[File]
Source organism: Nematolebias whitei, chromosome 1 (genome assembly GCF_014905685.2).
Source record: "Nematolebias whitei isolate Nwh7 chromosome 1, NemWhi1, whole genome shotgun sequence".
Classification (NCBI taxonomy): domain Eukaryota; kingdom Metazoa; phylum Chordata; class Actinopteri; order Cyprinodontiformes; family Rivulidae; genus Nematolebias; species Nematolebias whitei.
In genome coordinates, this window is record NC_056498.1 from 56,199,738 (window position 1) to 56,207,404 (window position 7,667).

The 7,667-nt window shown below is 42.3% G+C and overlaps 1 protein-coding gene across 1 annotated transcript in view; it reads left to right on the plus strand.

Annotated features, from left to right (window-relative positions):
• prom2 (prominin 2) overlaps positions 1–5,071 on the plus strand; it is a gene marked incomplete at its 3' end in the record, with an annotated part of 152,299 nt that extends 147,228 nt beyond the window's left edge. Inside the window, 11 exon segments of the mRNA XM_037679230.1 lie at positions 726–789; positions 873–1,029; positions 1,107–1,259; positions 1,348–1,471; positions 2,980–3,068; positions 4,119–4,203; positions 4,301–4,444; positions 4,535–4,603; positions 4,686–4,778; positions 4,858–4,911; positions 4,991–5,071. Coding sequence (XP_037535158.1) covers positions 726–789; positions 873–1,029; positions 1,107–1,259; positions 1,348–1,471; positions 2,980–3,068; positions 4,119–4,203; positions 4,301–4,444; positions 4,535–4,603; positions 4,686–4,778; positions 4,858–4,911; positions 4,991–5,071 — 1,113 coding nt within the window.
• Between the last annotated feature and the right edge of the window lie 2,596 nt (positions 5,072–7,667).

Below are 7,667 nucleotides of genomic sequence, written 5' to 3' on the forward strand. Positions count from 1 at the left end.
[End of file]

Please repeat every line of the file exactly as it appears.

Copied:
Source organism: Nematolebias whitei, chromosome 1 (genome assembly GCF_014905685.2).
Source record: "Nematolebias whitei isolate Nwh7 chromosome 1, NemWhi1, whole genome shotgun sequence".
Classification (NCBI taxonomy): domain Eukaryota; kingdom Metazoa; phylum Chordata; class Actinopteri; order Cyprinodontiformes; family Rivulidae; genus Nematolebias; species Nematolebias whitei.
In genome coordinates, this window is record NC_056498.1 from 56,199,738 (window position 1) to 56,207,404 (window position 7,667).

The 7,667-nt window shown below is 42.3% G+C and overlaps 1 protein-coding gene across 1 annotated transcript in view; it reads left to right on the plus strand.

Annotated features, from left to right (window-relative positions):
• prom2 (prominin 2) overlaps positions 1–5,071 on the plus strand; it is a gene marked incomplete at its 3' end in the record, with an annotated part of 152,299 nt that extends 147,228 nt beyond the window's left edge. Inside the window, 11 exon segments of the mRNA XM_037679230.1 lie at positions 726–789; positions 873–1,029; positions 1,107–1,259; positions 1,348–1,471; positions 2,980–3,068; positions 4,119–4,203; positions 4,301–4,444; positions 4,535–4,603; positions 4,686–4,778; positions 4,858–4,911; positions 4,991–5,071. Coding sequence (XP_037535158.1) covers positions 726–789; positions 873–1,029; positions 1,107–1,259; positions 1,348–1,471; positions 2,980–3,068; positions 4,119–4,203; positions 4,301–4,444; positions 4,535–4,603; positions 4,686–4,778; positions 4,858–4,911; positions 4,991–5,071 — 1,113 coding nt within the window.
• Between the last annotated feature and the right edge of the window lie 2,596 nt (positions 5,072–7,667).

Below are 7,667 nucleotides of genomic sequence, written 5' to 3' on the forward strand. Positions count from 1 at the left end.